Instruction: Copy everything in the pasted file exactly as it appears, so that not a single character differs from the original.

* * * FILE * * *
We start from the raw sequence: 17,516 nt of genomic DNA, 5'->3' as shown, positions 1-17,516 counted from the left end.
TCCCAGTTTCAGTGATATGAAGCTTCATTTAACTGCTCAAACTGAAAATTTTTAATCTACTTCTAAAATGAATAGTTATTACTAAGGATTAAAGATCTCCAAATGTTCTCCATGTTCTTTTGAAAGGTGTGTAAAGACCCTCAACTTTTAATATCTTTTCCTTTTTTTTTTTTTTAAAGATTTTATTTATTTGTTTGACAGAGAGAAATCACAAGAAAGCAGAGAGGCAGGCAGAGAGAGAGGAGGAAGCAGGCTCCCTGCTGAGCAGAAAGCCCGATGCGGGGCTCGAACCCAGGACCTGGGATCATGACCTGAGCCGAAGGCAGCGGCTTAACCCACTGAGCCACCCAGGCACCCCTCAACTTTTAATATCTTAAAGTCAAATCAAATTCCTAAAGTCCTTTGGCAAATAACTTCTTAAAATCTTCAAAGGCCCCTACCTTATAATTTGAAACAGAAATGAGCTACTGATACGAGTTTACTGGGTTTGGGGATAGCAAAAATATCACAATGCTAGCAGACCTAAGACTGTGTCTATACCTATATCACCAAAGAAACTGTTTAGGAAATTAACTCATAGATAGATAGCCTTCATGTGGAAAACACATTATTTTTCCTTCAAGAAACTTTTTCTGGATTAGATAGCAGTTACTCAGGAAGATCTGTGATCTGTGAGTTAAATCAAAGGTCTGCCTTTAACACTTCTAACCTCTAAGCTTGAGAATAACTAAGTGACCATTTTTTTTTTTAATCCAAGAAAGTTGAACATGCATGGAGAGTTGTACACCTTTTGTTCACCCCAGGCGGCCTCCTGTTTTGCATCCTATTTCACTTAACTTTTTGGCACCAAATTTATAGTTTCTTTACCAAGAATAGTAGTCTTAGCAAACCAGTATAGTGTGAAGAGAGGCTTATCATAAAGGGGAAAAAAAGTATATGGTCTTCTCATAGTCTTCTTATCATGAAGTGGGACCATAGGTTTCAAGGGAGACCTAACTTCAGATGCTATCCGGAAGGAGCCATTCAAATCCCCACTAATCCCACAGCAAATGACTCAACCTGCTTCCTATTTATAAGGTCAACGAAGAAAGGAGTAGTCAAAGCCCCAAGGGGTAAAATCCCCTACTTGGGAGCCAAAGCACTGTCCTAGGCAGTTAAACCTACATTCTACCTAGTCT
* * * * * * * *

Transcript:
We start from the raw sequence: 17,516 nt of genomic DNA, 5'->3' as shown, positions 1-17,516 counted from the left end.
TCCCAGTTTCAGTGATATGAAGCTTCATTTAACTGCTCAAACTGAAAATTTTTAATCTACTTCTAAAATGAATAGTTATTACTAAGGATTAAAGATCTCCAAATGTTCTCCATGTTCTTTTGAAAGGTGTGTAAAGACCCTCAACTTTTAATATCTTTTCCTTTTTTTTTTTTTTAAAGATTTTATTTATTTGTTTGACAGAGAGAAATCACAAGAAAGCAGAGAGGCAGGCAGAGAGAGAGGAGGAAGCAGGCTCCCTGCTGAGCAGAAAGCCCGATGCGGGGCTCGAACCCAGGACCTGGGATCATGACCTGAGCCGAAGGCAGCGGCTTAACCCACTGAGCCACCCAGGCACCCCTCAACTTTTAATATCTTAAAGTCAAATCAAATTCCTAAAGTCCTTTGGCAAATAACTTCTTAAAATCTTCAAAGGCCCCTACCTTATAATTTGAAACAGAAATGAGCTACTGATACGAGTTTACTGGGTTTGGGGATAGCAAAAATATCACAATGCTAGCAGACCTAAGACTGTGTCTATACCTATATCACCAAAGAAACTGTTTAGGAAATTAACTCATAGATAGATAGCCTTCATGTGGAAAACACATTATTTTTCCTTCAAGAAACTTTTTCTGGATTAGATAGCAGTTACTCAGGAAGATCTGTGATCTGTGAGTTAAATCAAAGGTCTGCCTTTAACACTTCTAACCTCTAAGCTTGAGAATAACTAAGTGACCATTTTTTTTTTTAATCCAAGAAAGTTGAACATGCATGGAGAGTTGTACACCTTTTGTTCACCCCAGGCGGCCTCCTGTTTTGCATCCTATTTCACTTAACTTTTTGGCACCAAATTTATAGTTTCTTTACCAAGAATAGTAGTCTTAGCAAACCAGTATAGTGTGAAGAGAGGCTTATCATAAAGGGGAAAAAAAGTATATGGTCTTCTCATAGTCTTCTTATCATGAAGTGGGACCATAGGTTTCAAGGGAGACCTAACTTCAGATGCTATCCGGAAGGAGCCATTCAAATCCCCACTAATCCCACAGCAAATGACTCAACCTGCTTCCTATTTATAAGGTCAACGAAGAAAGGAGTAGTCAAAGCCCCAAGGGGTAAAATCCCCTACTTGGGAGCCAAAGCACTGTCCTAGGCAGTTAAACCTACATTCTACCTAGTCT